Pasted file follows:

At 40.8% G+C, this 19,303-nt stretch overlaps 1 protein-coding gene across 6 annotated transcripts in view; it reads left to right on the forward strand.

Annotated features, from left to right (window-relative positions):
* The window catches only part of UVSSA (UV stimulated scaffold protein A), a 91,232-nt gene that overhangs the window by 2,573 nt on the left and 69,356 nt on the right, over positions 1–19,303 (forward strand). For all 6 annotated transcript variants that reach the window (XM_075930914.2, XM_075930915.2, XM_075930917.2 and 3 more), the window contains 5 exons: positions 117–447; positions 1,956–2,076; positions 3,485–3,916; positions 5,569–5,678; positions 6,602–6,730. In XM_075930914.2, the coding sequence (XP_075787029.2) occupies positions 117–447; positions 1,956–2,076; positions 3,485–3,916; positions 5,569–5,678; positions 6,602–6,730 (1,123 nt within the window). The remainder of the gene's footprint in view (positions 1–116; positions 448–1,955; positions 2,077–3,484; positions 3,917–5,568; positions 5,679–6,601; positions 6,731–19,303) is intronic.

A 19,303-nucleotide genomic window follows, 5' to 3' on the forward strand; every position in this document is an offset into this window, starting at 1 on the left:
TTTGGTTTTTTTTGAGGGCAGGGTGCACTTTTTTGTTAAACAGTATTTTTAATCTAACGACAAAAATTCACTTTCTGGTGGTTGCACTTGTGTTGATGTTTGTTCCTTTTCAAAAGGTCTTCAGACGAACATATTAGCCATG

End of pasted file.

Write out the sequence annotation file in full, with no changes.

At 40.8% G+C, this 19,303-nt stretch overlaps 1 protein-coding gene across 6 annotated transcripts in view; it reads left to right on the forward strand.

Annotated features, from left to right (window-relative positions):
* The window catches only part of UVSSA (UV stimulated scaffold protein A), a 91,232-nt gene that overhangs the window by 2,573 nt on the left and 69,356 nt on the right, over positions 1–19,303 (forward strand). For all 6 annotated transcript variants that reach the window (XM_075930914.2, XM_075930915.2, XM_075930917.2 and 3 more), the window contains 5 exons: positions 117–447; positions 1,956–2,076; positions 3,485–3,916; positions 5,569–5,678; positions 6,602–6,730. In XM_075930914.2, the coding sequence (XP_075787029.2) occupies positions 117–447; positions 1,956–2,076; positions 3,485–3,916; positions 5,569–5,678; positions 6,602–6,730 (1,123 nt within the window). The remainder of the gene's footprint in view (positions 1–116; positions 448–1,955; positions 2,077–3,484; positions 3,917–5,568; positions 5,679–6,601; positions 6,731–19,303) is intronic.

A 19,303-nucleotide genomic window follows, 5' to 3' on the forward strand; every position in this document is an offset into this window, starting at 1 on the left:
TTTGGTTTTTTTTGAGGGCAGGGTGCACTTTTTTGTTAAACAGTATTTTTAATCTAACGACAAAAATTCACTTTCTGGTGGTTGCACTTGTGTTGATGTTTGTTCCTTTTCAAAAGGTCTTCAGACGAACATATTAGCCATG